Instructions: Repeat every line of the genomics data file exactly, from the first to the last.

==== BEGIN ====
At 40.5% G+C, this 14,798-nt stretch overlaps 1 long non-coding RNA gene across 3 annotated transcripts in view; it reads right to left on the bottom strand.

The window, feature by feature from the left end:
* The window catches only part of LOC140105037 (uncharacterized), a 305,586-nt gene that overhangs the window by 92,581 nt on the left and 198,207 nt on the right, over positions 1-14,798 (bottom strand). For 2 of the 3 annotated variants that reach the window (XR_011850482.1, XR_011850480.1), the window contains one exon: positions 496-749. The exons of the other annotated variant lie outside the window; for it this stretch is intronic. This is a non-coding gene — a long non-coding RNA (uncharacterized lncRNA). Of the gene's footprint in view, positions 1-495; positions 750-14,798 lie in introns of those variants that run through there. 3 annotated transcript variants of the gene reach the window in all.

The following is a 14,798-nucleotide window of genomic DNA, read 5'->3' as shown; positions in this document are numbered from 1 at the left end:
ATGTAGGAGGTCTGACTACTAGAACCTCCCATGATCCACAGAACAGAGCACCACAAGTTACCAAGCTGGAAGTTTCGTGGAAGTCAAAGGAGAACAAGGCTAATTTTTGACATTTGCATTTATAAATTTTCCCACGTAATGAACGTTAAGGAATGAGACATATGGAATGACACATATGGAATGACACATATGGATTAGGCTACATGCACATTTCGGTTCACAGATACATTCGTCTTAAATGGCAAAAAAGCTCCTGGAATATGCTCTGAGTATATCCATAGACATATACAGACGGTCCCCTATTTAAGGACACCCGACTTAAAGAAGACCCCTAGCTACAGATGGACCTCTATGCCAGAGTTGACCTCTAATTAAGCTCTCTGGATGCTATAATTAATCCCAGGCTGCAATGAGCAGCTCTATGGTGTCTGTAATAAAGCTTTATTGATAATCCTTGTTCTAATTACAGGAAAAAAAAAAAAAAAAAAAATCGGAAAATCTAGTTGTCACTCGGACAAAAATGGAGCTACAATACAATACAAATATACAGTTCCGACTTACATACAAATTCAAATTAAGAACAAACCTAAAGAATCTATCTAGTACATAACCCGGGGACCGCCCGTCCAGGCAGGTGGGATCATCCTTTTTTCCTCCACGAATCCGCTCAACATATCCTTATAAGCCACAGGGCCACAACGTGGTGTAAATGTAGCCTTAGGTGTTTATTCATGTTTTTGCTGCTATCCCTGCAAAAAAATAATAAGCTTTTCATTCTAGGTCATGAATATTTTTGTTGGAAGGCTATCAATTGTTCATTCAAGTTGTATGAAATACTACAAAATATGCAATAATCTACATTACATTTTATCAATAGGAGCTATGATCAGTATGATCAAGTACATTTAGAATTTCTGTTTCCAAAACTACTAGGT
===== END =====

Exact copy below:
At 40.5% G+C, this 14,798-nt stretch overlaps 1 long non-coding RNA gene across 3 annotated transcripts in view; it reads right to left on the bottom strand.

The window, feature by feature from the left end:
* The window catches only part of LOC140105037 (uncharacterized), a 305,586-nt gene that overhangs the window by 92,581 nt on the left and 198,207 nt on the right, over positions 1-14,798 (bottom strand). For 2 of the 3 annotated variants that reach the window (XR_011850482.1, XR_011850480.1), the window contains one exon: positions 496-749. The exons of the other annotated variant lie outside the window; for it this stretch is intronic. This is a non-coding gene — a long non-coding RNA (uncharacterized lncRNA). Of the gene's footprint in view, positions 1-495; positions 750-14,798 lie in introns of those variants that run through there. 3 annotated transcript variants of the gene reach the window in all.

The following is a 14,798-nucleotide window of genomic DNA, read 5'->3' as shown; positions in this document are numbered from 1 at the left end:
ATGTAGGAGGTCTGACTACTAGAACCTCCCATGATCCACAGAACAGAGCACCACAAGTTACCAAGCTGGAAGTTTCGTGGAAGTCAAAGGAGAACAAGGCTAATTTTTGACATTTGCATTTATAAATTTTCCCACGTAATGAACGTTAAGGAATGAGACATATGGAATGACACATATGGAATGACACATATGGATTAGGCTACATGCACATTTCGGTTCACAGATACATTCGTCTTAAATGGCAAAAAAGCTCCTGGAATATGCTCTGAGTATATCCATAGACATATACAGACGGTCCCCTATTTAAGGACACCCGACTTAAAGAAGACCCCTAGCTACAGATGGACCTCTATGCCAGAGTTGACCTCTAATTAAGCTCTCTGGATGCTATAATTAATCCCAGGCTGCAATGAGCAGCTCTATGGTGTCTGTAATAAAGCTTTATTGATAATCCTTGTTCTAATTACAGGAAAAAAAAAAAAAAAAAAAATCGGAAAATCTAGTTGTCACTCGGACAAAAATGGAGCTACAATACAATACAAATATACAGTTCCGACTTACATACAAATTCAAATTAAGAACAAACCTAAAGAATCTATCTAGTACATAACCCGGGGACCGCCCGTCCAGGCAGGTGGGATCATCCTTTTTTCCTCCACGAATCCGCTCAACATATCCTTATAAGCCACAGGGCCACAACGTGGTGTAAATGTAGCCTTAGGTGTTTATTCATGTTTTTGCTGCTATCCCTGCAAAAAAATAATAAGCTTTTCATTCTAGGTCATGAATATTTTTGTTGGAAGGCTATCAATTGTTCATTCAAGTTGTATGAAATACTACAAAATATGCAATAATCTACATTACATTTTATCAATAGGAGCTATGATCAGTATGATCAAGTACATTTAGAATTTCTGTTTCCAAAACTACTAGGT